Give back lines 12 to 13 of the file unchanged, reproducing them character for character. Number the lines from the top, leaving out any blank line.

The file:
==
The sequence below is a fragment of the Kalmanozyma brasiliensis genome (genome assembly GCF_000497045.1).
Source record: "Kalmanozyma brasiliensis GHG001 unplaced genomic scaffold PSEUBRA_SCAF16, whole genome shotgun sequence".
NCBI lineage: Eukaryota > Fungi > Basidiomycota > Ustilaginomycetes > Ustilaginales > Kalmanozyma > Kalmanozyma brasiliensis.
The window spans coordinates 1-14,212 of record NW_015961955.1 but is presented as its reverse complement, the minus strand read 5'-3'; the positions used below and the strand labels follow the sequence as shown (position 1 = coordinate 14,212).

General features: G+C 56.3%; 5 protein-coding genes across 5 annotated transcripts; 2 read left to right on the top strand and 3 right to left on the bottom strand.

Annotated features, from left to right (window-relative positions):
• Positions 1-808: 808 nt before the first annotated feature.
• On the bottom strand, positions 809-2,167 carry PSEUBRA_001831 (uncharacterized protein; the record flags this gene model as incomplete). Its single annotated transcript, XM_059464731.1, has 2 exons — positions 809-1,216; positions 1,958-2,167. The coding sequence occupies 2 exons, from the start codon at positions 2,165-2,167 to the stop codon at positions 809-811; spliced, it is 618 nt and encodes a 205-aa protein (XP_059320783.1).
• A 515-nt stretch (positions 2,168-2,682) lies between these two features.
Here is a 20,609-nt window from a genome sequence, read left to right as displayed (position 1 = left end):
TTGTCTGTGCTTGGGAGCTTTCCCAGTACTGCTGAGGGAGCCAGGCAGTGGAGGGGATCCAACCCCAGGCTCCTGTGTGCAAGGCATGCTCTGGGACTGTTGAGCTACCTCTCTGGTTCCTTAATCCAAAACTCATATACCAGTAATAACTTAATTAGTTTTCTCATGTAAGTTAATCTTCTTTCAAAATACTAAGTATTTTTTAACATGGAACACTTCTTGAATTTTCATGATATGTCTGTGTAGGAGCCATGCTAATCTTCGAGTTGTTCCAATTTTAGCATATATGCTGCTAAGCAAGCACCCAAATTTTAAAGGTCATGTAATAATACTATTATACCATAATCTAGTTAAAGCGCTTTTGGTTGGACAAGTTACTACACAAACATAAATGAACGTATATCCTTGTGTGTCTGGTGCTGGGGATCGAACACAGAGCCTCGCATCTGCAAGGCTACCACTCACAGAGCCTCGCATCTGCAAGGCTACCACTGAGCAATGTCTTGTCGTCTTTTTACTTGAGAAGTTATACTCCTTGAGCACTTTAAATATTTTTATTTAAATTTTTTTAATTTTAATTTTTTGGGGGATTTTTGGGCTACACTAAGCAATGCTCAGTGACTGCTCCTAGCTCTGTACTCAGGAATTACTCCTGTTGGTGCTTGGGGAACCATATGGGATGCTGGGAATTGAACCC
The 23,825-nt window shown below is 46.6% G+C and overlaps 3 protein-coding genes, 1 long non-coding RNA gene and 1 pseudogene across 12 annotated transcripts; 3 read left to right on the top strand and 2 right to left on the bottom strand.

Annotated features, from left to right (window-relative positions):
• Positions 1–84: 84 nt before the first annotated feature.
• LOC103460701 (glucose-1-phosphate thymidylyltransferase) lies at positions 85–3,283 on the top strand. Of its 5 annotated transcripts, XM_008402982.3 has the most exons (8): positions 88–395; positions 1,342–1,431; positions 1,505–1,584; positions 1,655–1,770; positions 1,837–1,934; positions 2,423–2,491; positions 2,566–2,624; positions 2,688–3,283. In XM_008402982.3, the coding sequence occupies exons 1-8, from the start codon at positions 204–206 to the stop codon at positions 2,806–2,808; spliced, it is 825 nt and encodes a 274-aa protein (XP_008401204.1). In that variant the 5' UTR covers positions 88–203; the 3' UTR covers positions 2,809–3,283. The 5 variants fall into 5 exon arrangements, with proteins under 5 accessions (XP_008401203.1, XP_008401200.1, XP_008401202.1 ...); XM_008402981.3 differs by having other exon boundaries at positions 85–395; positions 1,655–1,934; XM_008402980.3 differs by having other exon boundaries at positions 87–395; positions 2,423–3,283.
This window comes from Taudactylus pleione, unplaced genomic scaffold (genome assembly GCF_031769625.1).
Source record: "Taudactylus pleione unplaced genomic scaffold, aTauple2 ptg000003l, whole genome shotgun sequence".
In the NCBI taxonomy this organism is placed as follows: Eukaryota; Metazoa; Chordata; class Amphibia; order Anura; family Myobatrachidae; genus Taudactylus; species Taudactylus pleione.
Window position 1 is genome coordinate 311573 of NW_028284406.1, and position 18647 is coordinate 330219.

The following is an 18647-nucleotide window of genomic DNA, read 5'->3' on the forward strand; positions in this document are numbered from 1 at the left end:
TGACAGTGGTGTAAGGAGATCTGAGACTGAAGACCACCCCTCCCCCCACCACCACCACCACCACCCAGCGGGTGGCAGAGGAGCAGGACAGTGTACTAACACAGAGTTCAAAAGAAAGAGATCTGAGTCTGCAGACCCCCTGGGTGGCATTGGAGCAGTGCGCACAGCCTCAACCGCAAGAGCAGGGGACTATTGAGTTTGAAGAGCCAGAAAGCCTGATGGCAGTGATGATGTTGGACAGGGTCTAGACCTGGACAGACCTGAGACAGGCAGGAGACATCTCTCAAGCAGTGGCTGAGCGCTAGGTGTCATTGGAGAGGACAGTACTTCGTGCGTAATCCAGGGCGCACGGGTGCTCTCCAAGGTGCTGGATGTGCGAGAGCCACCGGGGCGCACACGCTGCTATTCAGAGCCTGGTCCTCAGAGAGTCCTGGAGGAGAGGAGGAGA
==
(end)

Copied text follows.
The 23,825-nt window shown below is 46.6% G+C and overlaps 3 protein-coding genes, 1 long non-coding RNA gene and 1 pseudogene across 12 annotated transcripts; 3 read left to right on the top strand and 2 right to left on the bottom strand.

Annotated features, from left to right (window-relative positions):